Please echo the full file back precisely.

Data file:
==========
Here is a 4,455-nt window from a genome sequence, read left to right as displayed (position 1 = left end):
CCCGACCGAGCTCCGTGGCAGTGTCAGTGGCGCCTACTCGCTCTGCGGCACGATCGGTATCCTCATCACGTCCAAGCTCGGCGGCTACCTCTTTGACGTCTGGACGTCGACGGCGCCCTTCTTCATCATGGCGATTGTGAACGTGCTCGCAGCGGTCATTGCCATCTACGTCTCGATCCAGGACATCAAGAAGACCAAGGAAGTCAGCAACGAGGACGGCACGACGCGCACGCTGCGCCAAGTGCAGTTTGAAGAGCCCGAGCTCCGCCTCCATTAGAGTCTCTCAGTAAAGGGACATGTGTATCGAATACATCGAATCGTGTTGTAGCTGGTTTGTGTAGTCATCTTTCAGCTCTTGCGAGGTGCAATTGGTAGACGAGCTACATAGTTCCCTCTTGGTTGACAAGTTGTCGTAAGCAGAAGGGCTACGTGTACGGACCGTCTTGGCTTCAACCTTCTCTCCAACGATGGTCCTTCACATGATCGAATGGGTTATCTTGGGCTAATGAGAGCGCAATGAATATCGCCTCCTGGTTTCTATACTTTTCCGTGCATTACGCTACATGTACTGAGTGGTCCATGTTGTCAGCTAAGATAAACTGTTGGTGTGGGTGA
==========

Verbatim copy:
Here is a 4,455-nt window from a genome sequence, read left to right as displayed (position 1 = left end):
CCCGACCGAGCTCCGTGGCAGTGTCAGTGGCGCCTACTCGCTCTGCGGCACGATCGGTATCCTCATCACGTCCAAGCTCGGCGGCTACCTCTTTGACGTCTGGACGTCGACGGCGCCCTTCTTCATCATGGCGATTGTGAACGTGCTCGCAGCGGTCATTGCCATCTACGTCTCGATCCAGGACATCAAGAAGACCAAGGAAGTCAGCAACGAGGACGGCACGACGCGCACGCTGCGCCAAGTGCAGTTTGAAGAGCCCGAGCTCCGCCTCCATTAGAGTCTCTCAGTAAAGGGACATGTGTATCGAATACATCGAATCGTGTTGTAGCTGGTTTGTGTAGTCATCTTTCAGCTCTTGCGAGGTGCAATTGGTAGACGAGCTACATAGTTCCCTCTTGGTTGACAAGTTGTCGTAAGCAGAAGGGCTACGTGTACGGACCGTCTTGGCTTCAACCTTCTCTCCAACGATGGTCCTTCACATGATCGAATGGGTTATCTTGGGCTAATGAGAGCGCAATGAATATCGCCTCCTGGTTTCTATACTTTTCCGTGCATTACGCTACATGTACTGAGTGGTCCATGTTGTCAGCTAAGATAAACTGTTGGTGTGGGTGA